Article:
Charles Coffield, a resident of West Alexander, PA., fell very ill shortly after consuming a serving of clam chowder at the Chincoteague Chili & Chowder Cook Off. This festival is coordinated by the volunteer fire department in Chincoteague Island. Coffield exhibited reactions including vomiting, stomach pain, diarrhea, cramping, high fever and more. He has since filed a suit in Accomack County requesting a jury trial for damages of $500,000 against Shrimp Heads Inc. in Chincoteague, Virginia. This organization was determined by the health department as the source of the food shown to contain salmonella.
The Eastern Shore District of Health (ESDHD) reported that of those who attended the event, approximately 180 individuals claimed to have experienced some degree of illness. Roughly 50% of those people received medical attention, and 20% did so through an emergency room; fortunately there were no fatalities. Residents visiting from Delaware, New York, New Jersey and West Virginia were among those who became ill. The health department investigation revealed that the chowder was responsible for the salmonella.
The incident was referred to as a “point-source outbreak” and the risk of illness is gone. Dr. David Matson, Director of the ESDHD, says it was an isolated problem associated with that particular chowder product served that day. He further showed his confidence by going to the location and enjoying a bowl for himself. Coffield had been driven by emergency responders to the hospital and was still experiencing the effects for a couple weeks and missed some work.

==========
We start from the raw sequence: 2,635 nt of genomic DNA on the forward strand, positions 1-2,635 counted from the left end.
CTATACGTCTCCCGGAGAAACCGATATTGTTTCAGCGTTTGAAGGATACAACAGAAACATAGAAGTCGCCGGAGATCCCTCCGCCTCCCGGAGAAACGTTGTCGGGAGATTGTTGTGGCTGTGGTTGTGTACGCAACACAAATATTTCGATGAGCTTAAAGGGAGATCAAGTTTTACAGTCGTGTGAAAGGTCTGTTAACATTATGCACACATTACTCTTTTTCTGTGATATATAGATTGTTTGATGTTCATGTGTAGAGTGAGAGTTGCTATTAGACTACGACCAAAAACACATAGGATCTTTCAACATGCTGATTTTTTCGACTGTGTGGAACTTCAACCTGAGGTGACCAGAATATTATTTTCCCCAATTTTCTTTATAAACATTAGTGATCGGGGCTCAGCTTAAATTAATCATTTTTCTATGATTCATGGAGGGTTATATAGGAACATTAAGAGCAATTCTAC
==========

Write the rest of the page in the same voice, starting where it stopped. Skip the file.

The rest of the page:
Salmonella is a bacterium that leads to a salmonellosis infection. Mild cases will improve with rest in approximately 5 days with symptoms including diarrhea and cramping. There are a variety of potential ways that the infection can spread such as:
- Meats: Beef, veal, turkey, duck, chicken, and pork
- Drinking milk that has been contaminated is frequently cited as a common cause
- Any food that has had contact with animal manure that is contaminated
- Water that is either consumed or used to help in growing produce items
- When cooking with a contaminated item, it may be spread to other foods through contact
The suit contends that the defendant had a responsibility to comply with foods laws and guidelines to exercise reasonable care in selling an unadulterated product. In addition, the defendant is responsible for exercising care in their hiring, observation, and management of their workforce, purveyors, and subcontractors, which was breached. That negligence was demonstrated through sales of contaminated food contrary to federal and state law (a failure to comply).
The resulting injury to the plaintiff was clear evidence of a breach of reasonable care and establishes negligence per se. Mr. Coffield suffered damages including personal injury, loss of enjoyment, medically-related expenses, lost wages, travel-related costs and emotional hardship. Meanwhile, the Chincoteague Volunteer Fire Company expressed regret for the many people who were impacted and says they plan to continue this annual event but will do so with many more additional safety precautions.